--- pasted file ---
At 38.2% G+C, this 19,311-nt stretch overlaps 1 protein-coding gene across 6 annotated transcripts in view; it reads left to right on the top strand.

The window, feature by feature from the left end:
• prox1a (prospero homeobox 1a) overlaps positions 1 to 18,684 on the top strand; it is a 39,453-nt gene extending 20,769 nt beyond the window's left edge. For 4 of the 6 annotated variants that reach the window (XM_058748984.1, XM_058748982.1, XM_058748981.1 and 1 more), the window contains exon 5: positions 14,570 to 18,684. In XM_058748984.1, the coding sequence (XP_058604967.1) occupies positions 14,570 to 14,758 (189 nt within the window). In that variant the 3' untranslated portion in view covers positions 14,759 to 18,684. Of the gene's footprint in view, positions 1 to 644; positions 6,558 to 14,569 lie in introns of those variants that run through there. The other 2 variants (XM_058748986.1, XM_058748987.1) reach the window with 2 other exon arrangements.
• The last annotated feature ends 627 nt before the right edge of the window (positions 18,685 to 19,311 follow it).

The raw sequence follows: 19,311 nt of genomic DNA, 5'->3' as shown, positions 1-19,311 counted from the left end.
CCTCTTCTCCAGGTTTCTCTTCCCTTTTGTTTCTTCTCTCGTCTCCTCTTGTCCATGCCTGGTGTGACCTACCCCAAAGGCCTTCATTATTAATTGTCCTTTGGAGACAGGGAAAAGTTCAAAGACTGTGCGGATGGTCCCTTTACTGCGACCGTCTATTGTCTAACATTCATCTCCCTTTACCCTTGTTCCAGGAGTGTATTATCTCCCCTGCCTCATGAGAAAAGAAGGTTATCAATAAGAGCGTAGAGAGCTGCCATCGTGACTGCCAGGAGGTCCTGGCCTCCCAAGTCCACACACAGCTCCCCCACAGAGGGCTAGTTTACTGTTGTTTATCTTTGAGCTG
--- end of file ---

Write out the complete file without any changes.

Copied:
At 38.2% G+C, this 19,311-nt stretch overlaps 1 protein-coding gene across 6 annotated transcripts in view; it reads left to right on the top strand.

The window, feature by feature from the left end:
• prox1a (prospero homeobox 1a) overlaps positions 1 to 18,684 on the top strand; it is a 39,453-nt gene extending 20,769 nt beyond the window's left edge. For 4 of the 6 annotated variants that reach the window (XM_058748984.1, XM_058748982.1, XM_058748981.1 and 1 more), the window contains exon 5: positions 14,570 to 18,684. In XM_058748984.1, the coding sequence (XP_058604967.1) occupies positions 14,570 to 14,758 (189 nt within the window). In that variant the 3' untranslated portion in view covers positions 14,759 to 18,684. Of the gene's footprint in view, positions 1 to 644; positions 6,558 to 14,569 lie in introns of those variants that run through there. The other 2 variants (XM_058748986.1, XM_058748987.1) reach the window with 2 other exon arrangements.
• The last annotated feature ends 627 nt before the right edge of the window (positions 18,685 to 19,311 follow it).

The raw sequence follows: 19,311 nt of genomic DNA, 5'->3' as shown, positions 1-19,311 counted from the left end.
CCTCTTCTCCAGGTTTCTCTTCCCTTTTGTTTCTTCTCTCGTCTCCTCTTGTCCATGCCTGGTGTGACCTACCCCAAAGGCCTTCATTATTAATTGTCCTTTGGAGACAGGGAAAAGTTCAAAGACTGTGCGGATGGTCCCTTTACTGCGACCGTCTATTGTCTAACATTCATCTCCCTTTACCCTTGTTCCAGGAGTGTATTATCTCCCCTGCCTCATGAGAAAAGAAGGTTATCAATAAGAGCGTAGAGAGCTGCCATCGTGACTGCCAGGAGGTCCTGGCCTCCCAAGTCCACACACAGCTCCCCCACAGAGGGCTAGTTTACTGTTGTTTATCTTTGAGCTG